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Frederick C. Jackson and Robert E. Jensen

Abstract

The directional response of a fully arisen sea to a ∼90° wind shift is studied using a combination of airborne radar and in situ directional wave observations. The observations were made in February 1991 as a part of the Surface Wave Dynamics Experiment. Radar and buoy mean wave directions in several frequency bands are polynomial-smoothed in fetch and duration coordinates and analyzed for the directional relaxation parameter b by using finite differences of the gridded, smoothed data in a one-dimensional advection equation for the mean wave direction. The analysis is carried out using several different sets of buoy wind and wave data in an event window of 40 h in duration by 200 km in fetch (100–300 km offshore). For the most well-populated and reliable inverse wave age class in the study, 1.2 ⩽ U/c < 1.6, the authors find b = 3.3(±0.1) × 10−5. The data do not support any inference as to possible wave age dependence other than, perhaps, the null hypothesis, b = const (U/c). Frequencies near the spectral peak do not respond according to the relaxation model, and misleading values of b may result from a standard analysis of the data. Wave–current interactions are a potential source of bias. Reflected waves in the study area may be biasing the present result low by as much as 20%.

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Donald T. Resio, Val R. Swail, Robert E. Jensen, and Vincent J. Cardone

Abstract

Recent tests of all generations of numerical wave models indicate that extreme wave heights are significantly underpredicted by these models. This behavior is consistent with the finding by Ewing and Laing that fully developed wave spectra do not have the universal self-similar form postulated by Pierson and Moskowitz. This paper postulates that it is inappropriate to scale fully developed seas by winds taken from a fixed level above the mean sea surface. Instead, winds should be taken from a dynamically scaled height that is linearly related to the wavelength of the spectral peak. This alternative scaling is consistent with friction-velocity scaling and yields predicted wave heights and periods that are in better agreement with the data collected by Ewing and Laing and appear to explain some of the discrepencies in results from previous studies with numerical wave models in large storms.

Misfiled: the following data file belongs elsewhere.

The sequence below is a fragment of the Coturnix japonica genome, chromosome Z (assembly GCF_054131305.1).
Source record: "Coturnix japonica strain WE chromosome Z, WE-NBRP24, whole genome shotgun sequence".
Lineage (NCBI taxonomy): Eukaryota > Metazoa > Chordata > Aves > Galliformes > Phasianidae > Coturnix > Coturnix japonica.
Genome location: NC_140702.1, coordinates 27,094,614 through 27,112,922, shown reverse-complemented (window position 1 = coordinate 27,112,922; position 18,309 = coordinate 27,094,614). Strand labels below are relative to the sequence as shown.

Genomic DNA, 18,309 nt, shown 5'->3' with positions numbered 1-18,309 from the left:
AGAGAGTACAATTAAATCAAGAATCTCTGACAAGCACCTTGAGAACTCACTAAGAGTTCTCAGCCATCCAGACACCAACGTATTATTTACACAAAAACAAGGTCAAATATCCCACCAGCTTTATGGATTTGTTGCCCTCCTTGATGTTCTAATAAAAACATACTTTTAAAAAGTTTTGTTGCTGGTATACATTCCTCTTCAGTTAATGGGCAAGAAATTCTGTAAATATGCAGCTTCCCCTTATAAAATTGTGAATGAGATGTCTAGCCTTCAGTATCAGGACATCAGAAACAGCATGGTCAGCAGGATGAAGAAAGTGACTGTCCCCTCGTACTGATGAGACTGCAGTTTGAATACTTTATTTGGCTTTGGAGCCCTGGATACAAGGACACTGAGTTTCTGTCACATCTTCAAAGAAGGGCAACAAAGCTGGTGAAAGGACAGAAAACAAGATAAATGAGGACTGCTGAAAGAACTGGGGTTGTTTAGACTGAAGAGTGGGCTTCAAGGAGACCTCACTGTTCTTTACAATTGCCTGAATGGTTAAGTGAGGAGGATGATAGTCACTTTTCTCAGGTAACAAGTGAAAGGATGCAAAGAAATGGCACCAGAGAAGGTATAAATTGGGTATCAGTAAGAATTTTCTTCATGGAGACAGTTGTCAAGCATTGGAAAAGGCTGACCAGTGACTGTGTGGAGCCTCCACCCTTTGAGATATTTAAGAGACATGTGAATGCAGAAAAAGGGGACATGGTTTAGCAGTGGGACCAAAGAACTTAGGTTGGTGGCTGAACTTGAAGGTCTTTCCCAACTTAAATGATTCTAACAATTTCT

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David E. Weissman, Fuk K. Li, Shu-hsiang Lou, Son V. Nghiem, Gregory Neumann, Robert E. McIntosh, Steven C. Carson, James R. Carswell, Hans C. Graber, and Robert E. Jensen

Abstract

Scatterometer model functions that directly estimate friction velocity have been developed and are being tested with radar and in situ data acquired during the Surface Wave Dynamics Experiment (SWADE) of 1991. Ku-band and C-band scatterometers were operated simultaneously for extensive intervals for each of 10 days during SWADE. The model function developed previously from the FASINEX experiment converts the Ku-band normalized radar cross-section (NRCS) measurements into friction velocity estimates. These are compared to in situ estimates of surface wind stress and direction across a wide area both on and off the Gulf Stream (for hourly intervals), which were determined from buoy and meteorological measurements during February and March 1991. This involved the combination of a local, specially derived wind field, with an ocean wave model coupled through a sea-state-dependent drag coefficient. The Ku-band estimates u∗ magnitude are in excellent agreement with the in situ values. The C-band scatterometer measurements were coincident with the Ku-band NRCSs, whose u∗ estimates are then used to calibrate the C band. The results show the C-band NRCS dependence at 20°, 30°, 40°, and 50° to be less sensitive to friction velocity than the corresponding cases for Ku band. The goal is to develop the capability of making friction velocity estimates (and surface stress) from radar cross-sectional data acquired by satellite scatterometers.

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Russell S. Vose, Scott Applequist, Mark A. Bourassa, Sara C. Pryor, Rebecca J. Barthelmie, Brian Blanton, Peter D. Bromirski, Harold E. Brooks, Arthur T. DeGaetano, Randall M. Dole, David R. Easterling, Robert E. Jensen, Thomas R. Karl, Richard W. Katz, Katherine Klink, Michael C. Kruk, Kenneth E. Kunkel, Michael C. MacCracken, Thomas C. Peterson, Karsten Shein, Bridget R. Thomas, John E. Walsh, Xiaolan L. Wang, Michael F. Wehner, Donald J. Wuebbles, and Robert S. Young